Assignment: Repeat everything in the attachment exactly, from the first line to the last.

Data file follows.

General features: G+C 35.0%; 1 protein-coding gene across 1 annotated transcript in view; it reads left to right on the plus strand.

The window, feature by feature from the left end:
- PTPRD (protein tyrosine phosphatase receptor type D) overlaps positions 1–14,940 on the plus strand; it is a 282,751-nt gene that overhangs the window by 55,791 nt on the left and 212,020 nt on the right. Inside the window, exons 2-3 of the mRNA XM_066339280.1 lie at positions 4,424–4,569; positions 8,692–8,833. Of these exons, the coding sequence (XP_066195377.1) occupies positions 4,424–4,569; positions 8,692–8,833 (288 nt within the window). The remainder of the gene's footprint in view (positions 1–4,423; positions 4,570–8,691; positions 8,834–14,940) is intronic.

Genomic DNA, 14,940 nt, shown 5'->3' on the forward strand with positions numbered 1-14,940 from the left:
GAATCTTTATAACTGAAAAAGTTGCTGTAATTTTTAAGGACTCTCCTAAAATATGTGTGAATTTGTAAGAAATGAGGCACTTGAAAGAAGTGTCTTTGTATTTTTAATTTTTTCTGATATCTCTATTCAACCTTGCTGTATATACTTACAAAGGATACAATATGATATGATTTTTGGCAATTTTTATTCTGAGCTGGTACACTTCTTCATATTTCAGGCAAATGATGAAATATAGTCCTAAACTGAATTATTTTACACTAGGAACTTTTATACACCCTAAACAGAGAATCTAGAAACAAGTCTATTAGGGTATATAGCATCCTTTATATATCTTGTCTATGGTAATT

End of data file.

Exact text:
General features: G+C 35.0%; 1 protein-coding gene across 1 annotated transcript in view; it reads left to right on the plus strand.

The window, feature by feature from the left end:
- PTPRD (protein tyrosine phosphatase receptor type D) overlaps positions 1–14,940 on the plus strand; it is a 282,751-nt gene that overhangs the window by 55,791 nt on the left and 212,020 nt on the right. Inside the window, exons 2-3 of the mRNA XM_066339280.1 lie at positions 4,424–4,569; positions 8,692–8,833. Of these exons, the coding sequence (XP_066195377.1) occupies positions 4,424–4,569; positions 8,692–8,833 (288 nt within the window). The remainder of the gene's footprint in view (positions 1–4,423; positions 4,570–8,691; positions 8,834–14,940) is intronic.

Genomic DNA, 14,940 nt, shown 5'->3' on the forward strand with positions numbered 1-14,940 from the left:
GAATCTTTATAACTGAAAAAGTTGCTGTAATTTTTAAGGACTCTCCTAAAATATGTGTGAATTTGTAAGAAATGAGGCACTTGAAAGAAGTGTCTTTGTATTTTTAATTTTTTCTGATATCTCTATTCAACCTTGCTGTATATACTTACAAAGGATACAATATGATATGATTTTTGGCAATTTTTATTCTGAGCTGGTACACTTCTTCATATTTCAGGCAAATGATGAAATATAGTCCTAAACTGAATTATTTTACACTAGGAACTTTTATACACCCTAAACAGAGAATCTAGAAACAAGTCTATTAGGGTATATAGCATCCTTTATATATCTTGTCTATGGTAATT